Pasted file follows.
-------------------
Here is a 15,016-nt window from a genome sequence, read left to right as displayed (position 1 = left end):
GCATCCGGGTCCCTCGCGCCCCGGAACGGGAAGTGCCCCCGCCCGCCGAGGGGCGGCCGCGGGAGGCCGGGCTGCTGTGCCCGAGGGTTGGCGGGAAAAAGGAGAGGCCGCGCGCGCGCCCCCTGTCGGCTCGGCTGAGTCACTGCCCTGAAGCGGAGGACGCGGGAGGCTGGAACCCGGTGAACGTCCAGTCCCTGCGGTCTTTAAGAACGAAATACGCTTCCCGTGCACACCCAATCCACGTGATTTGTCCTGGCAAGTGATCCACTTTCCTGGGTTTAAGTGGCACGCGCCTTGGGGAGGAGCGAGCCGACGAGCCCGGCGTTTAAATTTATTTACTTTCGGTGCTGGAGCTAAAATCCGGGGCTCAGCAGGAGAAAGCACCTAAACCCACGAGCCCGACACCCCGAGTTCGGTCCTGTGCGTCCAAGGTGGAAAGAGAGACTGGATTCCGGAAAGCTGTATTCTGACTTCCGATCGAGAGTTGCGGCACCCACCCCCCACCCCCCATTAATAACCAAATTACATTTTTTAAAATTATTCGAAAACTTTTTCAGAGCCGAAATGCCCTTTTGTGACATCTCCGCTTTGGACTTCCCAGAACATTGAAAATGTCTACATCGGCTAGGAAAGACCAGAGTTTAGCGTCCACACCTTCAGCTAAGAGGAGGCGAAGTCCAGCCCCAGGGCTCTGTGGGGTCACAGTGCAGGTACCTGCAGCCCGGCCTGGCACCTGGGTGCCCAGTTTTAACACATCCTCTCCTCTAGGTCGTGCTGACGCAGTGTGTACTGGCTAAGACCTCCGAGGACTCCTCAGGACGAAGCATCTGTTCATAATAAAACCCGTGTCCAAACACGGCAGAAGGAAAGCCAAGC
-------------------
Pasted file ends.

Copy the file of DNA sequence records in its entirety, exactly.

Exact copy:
Here is a 15,016-nt window from a genome sequence, read left to right as displayed (position 1 = left end):
GCATCCGGGTCCCTCGCGCCCCGGAACGGGAAGTGCCCCCGCCCGCCGAGGGGCGGCCGCGGGAGGCCGGGCTGCTGTGCCCGAGGGTTGGCGGGAAAAAGGAGAGGCCGCGCGCGCGCCCCCTGTCGGCTCGGCTGAGTCACTGCCCTGAAGCGGAGGACGCGGGAGGCTGGAACCCGGTGAACGTCCAGTCCCTGCGGTCTTTAAGAACGAAATACGCTTCCCGTGCACACCCAATCCACGTGATTTGTCCTGGCAAGTGATCCACTTTCCTGGGTTTAAGTGGCACGCGCCTTGGGGAGGAGCGAGCCGACGAGCCCGGCGTTTAAATTTATTTACTTTCGGTGCTGGAGCTAAAATCCGGGGCTCAGCAGGAGAAAGCACCTAAACCCACGAGCCCGACACCCCGAGTTCGGTCCTGTGCGTCCAAGGTGGAAAGAGAGACTGGATTCCGGAAAGCTGTATTCTGACTTCCGATCGAGAGTTGCGGCACCCACCCCCCACCCCCCATTAATAACCAAATTACATTTTTTAAAATTATTCGAAAACTTTTTCAGAGCCGAAATGCCCTTTTGTGACATCTCCGCTTTGGACTTCCCAGAACATTGAAAATGTCTACATCGGCTAGGAAAGACCAGAGTTTAGCGTCCACACCTTCAGCTAAGAGGAGGCGAAGTCCAGCCCCAGGGCTCTGTGGGGTCACAGTGCAGGTACCTGCAGCCCGGCCTGGCACCTGGGTGCCCAGTTTTAACACATCCTCTCCTCTAGGTCGTGCTGACGCAGTGTGTACTGGCTAAGACCTCCGAGGACTCCTCAGGACGAAGCATCTGTTCATAATAAAACCCGTGTCCAAACACGGCAGAAGGAAAGCCAAGC